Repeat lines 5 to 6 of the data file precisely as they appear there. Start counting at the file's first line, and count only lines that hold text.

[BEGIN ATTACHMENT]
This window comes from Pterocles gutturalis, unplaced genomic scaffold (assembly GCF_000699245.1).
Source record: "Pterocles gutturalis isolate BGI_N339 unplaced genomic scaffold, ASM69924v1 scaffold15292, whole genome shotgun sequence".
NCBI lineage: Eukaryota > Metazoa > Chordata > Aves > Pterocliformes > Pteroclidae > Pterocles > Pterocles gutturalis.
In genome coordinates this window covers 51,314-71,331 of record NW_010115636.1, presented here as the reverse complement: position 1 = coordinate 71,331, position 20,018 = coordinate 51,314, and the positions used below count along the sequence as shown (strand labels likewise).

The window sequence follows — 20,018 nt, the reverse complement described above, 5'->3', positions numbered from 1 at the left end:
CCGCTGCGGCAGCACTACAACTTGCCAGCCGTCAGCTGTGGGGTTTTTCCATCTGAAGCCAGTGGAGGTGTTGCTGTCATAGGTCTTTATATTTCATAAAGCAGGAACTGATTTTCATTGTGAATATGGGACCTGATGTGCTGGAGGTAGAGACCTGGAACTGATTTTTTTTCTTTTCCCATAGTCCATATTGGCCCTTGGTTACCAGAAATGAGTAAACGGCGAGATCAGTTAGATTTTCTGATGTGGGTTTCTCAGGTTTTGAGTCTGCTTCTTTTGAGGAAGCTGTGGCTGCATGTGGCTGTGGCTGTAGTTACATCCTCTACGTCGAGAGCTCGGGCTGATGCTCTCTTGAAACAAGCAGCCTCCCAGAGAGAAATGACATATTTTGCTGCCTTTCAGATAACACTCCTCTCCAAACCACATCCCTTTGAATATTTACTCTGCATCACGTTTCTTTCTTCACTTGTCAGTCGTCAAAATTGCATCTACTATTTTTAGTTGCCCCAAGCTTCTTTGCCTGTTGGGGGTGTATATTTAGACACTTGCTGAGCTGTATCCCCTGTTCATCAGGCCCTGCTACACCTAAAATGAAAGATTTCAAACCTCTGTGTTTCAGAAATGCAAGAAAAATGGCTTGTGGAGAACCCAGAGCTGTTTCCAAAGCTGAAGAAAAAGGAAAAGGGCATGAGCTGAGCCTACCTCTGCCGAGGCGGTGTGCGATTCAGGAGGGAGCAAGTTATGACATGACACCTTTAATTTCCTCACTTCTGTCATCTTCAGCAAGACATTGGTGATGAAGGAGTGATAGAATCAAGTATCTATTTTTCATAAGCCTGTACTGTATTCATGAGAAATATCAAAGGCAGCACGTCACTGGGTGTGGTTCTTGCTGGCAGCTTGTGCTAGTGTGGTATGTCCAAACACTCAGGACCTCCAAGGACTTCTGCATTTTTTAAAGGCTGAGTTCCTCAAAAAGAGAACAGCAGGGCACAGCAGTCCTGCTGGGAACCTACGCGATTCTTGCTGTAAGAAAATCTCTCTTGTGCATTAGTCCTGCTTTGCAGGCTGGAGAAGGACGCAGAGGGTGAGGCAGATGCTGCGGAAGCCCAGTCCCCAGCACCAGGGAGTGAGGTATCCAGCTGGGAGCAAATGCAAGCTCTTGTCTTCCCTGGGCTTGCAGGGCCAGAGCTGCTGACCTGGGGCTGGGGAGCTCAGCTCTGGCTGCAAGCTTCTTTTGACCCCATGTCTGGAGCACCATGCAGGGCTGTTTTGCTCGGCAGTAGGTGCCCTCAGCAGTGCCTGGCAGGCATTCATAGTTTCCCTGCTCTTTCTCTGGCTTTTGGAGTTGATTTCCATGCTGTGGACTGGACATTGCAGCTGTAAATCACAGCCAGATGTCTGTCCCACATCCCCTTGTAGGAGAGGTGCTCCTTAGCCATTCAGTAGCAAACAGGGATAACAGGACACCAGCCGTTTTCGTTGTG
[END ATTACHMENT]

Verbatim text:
The window sequence follows — 20,018 nt, the reverse complement described above, 5'->3', positions numbered from 1 at the left end:
CCGCTGCGGCAGCACTACAACTTGCCAGCCGTCAGCTGTGGGGTTTTTCCATCTGAAGCCAGTGGAGGTGTTGCTGTCATAGGTCTTTATATTTCATAAAGCAGGAACTGATTTTCATTGTGAATATGGGACCTGATGTGCTGGAGGTAGAGACCTGGAACTGATTTTTTTTCTTTTCCCATAGTCCATATTGGCCCTTGGTTACCAGAAATGAGTAAACGGCGAGATCAGTTAGATTTTCTGATGTGGGTTTCTCAGGTTTTGAGTCTGCTTCTTTTGAGGAAGCTGTGGCTGCATGTGGCTGTGGCTGTAGTTACATCCTCTACGTCGAGAGCTCGGGCTGATGCTCTCTTGAAACAAGCAGCCTCCCAGAGAGAAATGACATATTTTGCTGCCTTTCAGATAACACTCCTCTCCAAACCACATCCCTTTGAATATTTACTCTGCATCACGTTTCTTTCTTCACTTGTCAGTCGTCAAAATTGCATCTACTATTTTTAGTTGCCCCAAGCTTCTTTGCCTGTTGGGGGTGTATATTTAGACACTTGCTGAGCTGTATCCCCTGTTCATCAGGCCCTGCTACACCTAAAATGAAAGATTTCAAACCTCTGTGTTTCAGAAATGCAAGAAAAATGGCTTGTGGAGAACCCAGAGCTGTTTCCAAAGCTGAAGAAAAAGGAAAAGGGCATGAGCTGAGCCTACCTCTGCCGAGGCGGTGTGCGATTCAGGAGGGAGCAAGTTATGACATGACACCTTTAATTTCCTCACTTCTGTCATCTTCAGCAAGACATTGGTGATGAAGGAGTGATAGAATCAAGTATCTATTTTTCATAAGCCTGTACTGTATTCATGAGAAATATCAAAGGCAGCACGTCACTGGGTGTGGTTCTTGCTGGCAGCTTGTGCTAGTGTGGTATGTCCAAACACTCAGGACCTCCAAGGACTTCTGCATTTTTTAAAGGCTGAGTTCCTCAAAAAGAGAACAGCAGGGCACAGCAGTCCTGCTGGGAACCTACGCGATTCTTGCTGTAAGAAAATCTCTCTTGTGCATTAGTCCTGCTTTGCAGGCTGGAGAAGGACGCAGAGGGTGAGGCAGATGCTGCGGAAGCCCAGTCCCCAGCACCAGGGAGTGAGGTATCCAGCTGGGAGCAAATGCAAGCTCTTGTCTTCCCTGGGCTTGCAGGGCCAGAGCTGCTGACCTGGGGCTGGGGAGCTCAGCTCTGGCTGCAAGCTTCTTTTGACCCCATGTCTGGAGCACCATGCAGGGCTGTTTTGCTCGGCAGTAGGTGCCCTCAGCAGTGCCTGGCAGGCATTCATAGTTTCCCTGCTCTTTCTCTGGCTTTTGGAGTTGATTTCCATGCTGTGGACTGGACATTGCAGCTGTAAATCACAGCCAGATGTCTGTCCCACATCCCCTTGTAGGAGAGGTGCTCCTTAGCCATTCAGTAGCAAACAGGGATAACAGGACACCAGCCGTTTTCGTTGTG